Camphor leaves have a clean-smelling scent reminiscent of mothballs. Camphor is used medicinally, particularly in Chinese medicine where it is called Hsiang Chang. The Chinese prise this substance as a treatment for heart ailments, circulatory problems, and as a digestive. Camphor is used as a sedative and calming agent and to treat convulsions, hysteria, and insomnia.
In the West, we have concentrated on using camphor to treat the discomforts of cold and flu, upper respiratory ailments, rheumatism, muscle pains, and body aches. Camphorated oil, Grandma's favorite, can be made by adding a few drops of the essential oil to 3 tablespoons melted aloe butter, shea butter, or mango butter.
You can also add a drop or so of camphor oil to a handkerchief and inhale the scent to clear nasal passages and sinuses.
WILD CAMPHOR TREE (Tarchonanthus Camphoratus) (Also known as Camphor Bush for its scent, or "in Kenya), is a shrub or small tree, native to eastern and Southern Africa and Arabia.
The Camphor Tree can reach up to 6 meters in height. The twigs and younger stems are white-felted, as are the undersides of the leaves. The upper leaf surface is dark olive-green. Flowers are usually present from December to May (in South Africa), with cream colored panicles. Male flowering heads have several flowers whilst the female has only a few. The fruit is a dense and woolly achene.
The wood of the Wild Camphor Tree is used as fuel, as a traditional building material, in horticulture, and in tribal papermaking. Wild" also a source of charcoal, and essential oils used as fragrances. It leaves are used by the Maasai to scent their homes and persons.
Wild Camphor is used as a traditional remedy for respiratory illnesses. Twigs of" can be used to clean teeth and aid oral hygiene, as well as a wide range of other local uses.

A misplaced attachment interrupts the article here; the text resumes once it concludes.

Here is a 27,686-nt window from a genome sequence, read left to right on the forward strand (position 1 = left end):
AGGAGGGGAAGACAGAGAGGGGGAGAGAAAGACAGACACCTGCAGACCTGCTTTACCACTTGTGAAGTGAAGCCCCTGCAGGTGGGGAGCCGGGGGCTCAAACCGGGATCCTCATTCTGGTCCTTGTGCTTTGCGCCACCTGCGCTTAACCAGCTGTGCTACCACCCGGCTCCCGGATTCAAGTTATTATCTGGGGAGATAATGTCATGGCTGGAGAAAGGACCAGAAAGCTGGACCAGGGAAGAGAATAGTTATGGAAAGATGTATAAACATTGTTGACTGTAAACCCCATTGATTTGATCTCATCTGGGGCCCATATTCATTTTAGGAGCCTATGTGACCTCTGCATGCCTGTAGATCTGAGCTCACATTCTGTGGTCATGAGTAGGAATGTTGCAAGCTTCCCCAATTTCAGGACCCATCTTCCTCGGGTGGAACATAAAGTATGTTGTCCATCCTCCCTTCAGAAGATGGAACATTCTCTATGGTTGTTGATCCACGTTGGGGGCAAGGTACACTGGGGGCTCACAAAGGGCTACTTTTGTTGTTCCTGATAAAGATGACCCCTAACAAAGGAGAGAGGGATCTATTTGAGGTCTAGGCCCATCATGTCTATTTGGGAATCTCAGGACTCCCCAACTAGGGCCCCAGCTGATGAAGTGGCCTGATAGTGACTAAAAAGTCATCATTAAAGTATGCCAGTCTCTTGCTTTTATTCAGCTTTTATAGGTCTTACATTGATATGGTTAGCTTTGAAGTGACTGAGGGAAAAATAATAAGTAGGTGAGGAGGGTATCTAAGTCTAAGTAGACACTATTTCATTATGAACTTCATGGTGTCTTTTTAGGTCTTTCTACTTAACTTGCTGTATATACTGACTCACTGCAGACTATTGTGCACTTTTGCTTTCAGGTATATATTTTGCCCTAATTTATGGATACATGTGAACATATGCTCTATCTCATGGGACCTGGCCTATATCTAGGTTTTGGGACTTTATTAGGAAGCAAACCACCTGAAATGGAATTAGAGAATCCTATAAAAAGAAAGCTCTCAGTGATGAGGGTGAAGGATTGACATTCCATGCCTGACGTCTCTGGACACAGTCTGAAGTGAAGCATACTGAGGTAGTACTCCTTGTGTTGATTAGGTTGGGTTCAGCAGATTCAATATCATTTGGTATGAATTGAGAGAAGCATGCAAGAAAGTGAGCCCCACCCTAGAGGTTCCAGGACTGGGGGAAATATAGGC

Several South African companies sell bush teas internationally (wildcrafted, organic, indigenous herbs) that contain wild camphor. Wild camphor tree offers many benefits. The South African"-"people use wild camphor for its soothing qualities. Dried leaves are used in ceremonies to annoint the body during rituals. The leaves and seeds are used to fumigate Camphor smoke treats rheumatism, headache, and insomnia. The tea relieves stomach ailments, asthma, anxiety, and heartburn.
The leaves contain an insecticide used to deter lice and external parasites.
CAUTIONARY NOTE: Ingestion of large amounts in camphor can result in neurological and respiratory problems, along with seizures, and culinary camphor should be used with care. More commonly, camphor poisoning appears after someone has accidentally ingested a liniment containing camphor, or applied a liniment in excess, causing the body to absorb too much camphor through the skin. A poison control center should be contacted if someone is manifesting symptoms of camphor poisoning, and if possible the labeling for the product ingested should be retained.
Another Cautionary Note: WHILE CAMPHOR HAS BENEFICIAL USES IT CAN ALSO CAUSE MANY NEGATIVE SIDE EFFECTS. BOWLES IDENTIFIES SOME OF THE COMPONENTS IN CAMPHOR OIL AS POTENTIALLY DAMAGING TO THE LIVER AND ALSO AS KNOWN NEUROTOXINS. ROSE SAYS YOU SHOULD NOT USE CAMPHOR OIL IF PREGNANT OR AROUND BABIES AND YOUNG CHILDREN. WHILE YOU SHOULD CONSULT YOUR DOCTOR OR CERTIFIED AROMATHERAPIST BEFORE USING ANY ESSENTIAL OIL TREATMENT, THIS IS ESPECIALLY TRUE WITH CAMPHOR OIL. (READ MORE)
From: Four Seasons of Mojo
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